The preceding Ediacaran life forms (635 to 542 mya) were gone already? Eaten up by early Cambrians (542 to 513 mya)?
From New Scientist:
The disappearance of the Ediacarans from the fossil record has long troubled biologists. Leading theories are a catastrophic mass extinction, that Ediacarans got eaten or had their habitat destroyed by newly evolved animals, or no longer left fossils because of a change in ocean conditions.
But a careful search by Marc Laflamme of the University of Toronto in Mississauga and colleagues threw up no geochemical signatures of low-oxygen conditions or other turmoil to support the idea of an environmentally driven mass extinction. And given that soft-bodied Cambrian animals are fossilised within rocks like the famed Burgess Shale, it seems unlikely that the conditions simply didn’t allow any surviving Edicaranas to leave a fossil trace in the Cambrian period.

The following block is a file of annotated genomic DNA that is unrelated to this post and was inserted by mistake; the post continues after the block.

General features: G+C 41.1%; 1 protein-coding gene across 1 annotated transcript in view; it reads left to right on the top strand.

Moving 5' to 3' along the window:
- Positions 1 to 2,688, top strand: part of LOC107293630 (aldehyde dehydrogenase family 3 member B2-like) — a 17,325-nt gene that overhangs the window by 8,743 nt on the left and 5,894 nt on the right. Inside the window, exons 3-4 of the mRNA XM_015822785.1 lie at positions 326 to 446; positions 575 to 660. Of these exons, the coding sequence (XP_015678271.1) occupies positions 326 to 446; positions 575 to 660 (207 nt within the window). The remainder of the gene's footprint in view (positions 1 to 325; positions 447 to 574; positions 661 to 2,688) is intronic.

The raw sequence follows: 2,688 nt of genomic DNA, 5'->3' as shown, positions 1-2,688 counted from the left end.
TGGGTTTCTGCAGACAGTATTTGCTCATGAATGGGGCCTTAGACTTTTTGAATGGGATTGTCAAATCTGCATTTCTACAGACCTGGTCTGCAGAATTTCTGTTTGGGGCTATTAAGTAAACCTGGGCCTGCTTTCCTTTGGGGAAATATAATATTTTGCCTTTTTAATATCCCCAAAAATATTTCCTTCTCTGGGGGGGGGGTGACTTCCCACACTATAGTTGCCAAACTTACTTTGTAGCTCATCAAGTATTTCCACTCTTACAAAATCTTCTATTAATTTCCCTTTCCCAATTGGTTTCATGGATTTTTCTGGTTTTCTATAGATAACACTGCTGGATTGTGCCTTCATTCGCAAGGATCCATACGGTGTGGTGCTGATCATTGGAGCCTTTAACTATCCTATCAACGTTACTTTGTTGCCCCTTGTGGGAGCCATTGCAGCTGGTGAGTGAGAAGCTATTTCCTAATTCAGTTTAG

That suggests that by the time the Cambrian explosion of species reached full force, the Ediacarans were gone
According to this interesting thesis, the early Cambrians simply ate up the Ediacarans within a few million years:
But he adds that although many of those Ediacarans were so strange that their biology makes little sense to us today, there is evidence that some of them did evolve movement and ways of ingesting food like modern animals, so may have given rise to life forms that evolved later. More.
So there was little of the Ediacarans left after the Cambrians gobbled them up, and then exploded, in numbers and type, as Steve Meyer has argued:
See also: Darwin’s Doubt, which reminds me:
- Amazon Best Sellers Rank: #16,041 in Books (See Top 100 in Books)
Imagine, Meyer’s Darwin’s Doubt is doing better in paleontology than in creationism.
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